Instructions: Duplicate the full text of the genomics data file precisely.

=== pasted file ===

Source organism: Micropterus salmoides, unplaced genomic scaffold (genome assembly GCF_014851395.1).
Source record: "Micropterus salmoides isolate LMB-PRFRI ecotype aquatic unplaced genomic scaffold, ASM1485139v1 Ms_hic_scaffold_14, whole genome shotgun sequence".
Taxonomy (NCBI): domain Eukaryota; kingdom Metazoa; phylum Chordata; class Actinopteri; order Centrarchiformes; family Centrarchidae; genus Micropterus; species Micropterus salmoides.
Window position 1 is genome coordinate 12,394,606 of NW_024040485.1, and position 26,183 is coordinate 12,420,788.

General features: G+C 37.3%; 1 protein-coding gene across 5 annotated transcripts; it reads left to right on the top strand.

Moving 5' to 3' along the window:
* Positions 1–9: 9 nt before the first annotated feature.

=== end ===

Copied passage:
Source organism: Micropterus salmoides, unplaced genomic scaffold (genome assembly GCF_014851395.1).
Source record: "Micropterus salmoides isolate LMB-PRFRI ecotype aquatic unplaced genomic scaffold, ASM1485139v1 Ms_hic_scaffold_14, whole genome shotgun sequence".
Taxonomy (NCBI): domain Eukaryota; kingdom Metazoa; phylum Chordata; class Actinopteri; order Centrarchiformes; family Centrarchidae; genus Micropterus; species Micropterus salmoides.
Window position 1 is genome coordinate 12,394,606 of NW_024040485.1, and position 26,183 is coordinate 12,420,788.

General features: G+C 37.3%; 1 protein-coding gene across 5 annotated transcripts; it reads left to right on the top strand.

Moving 5' to 3' along the window:
* Positions 1–9: 9 nt before the first annotated feature.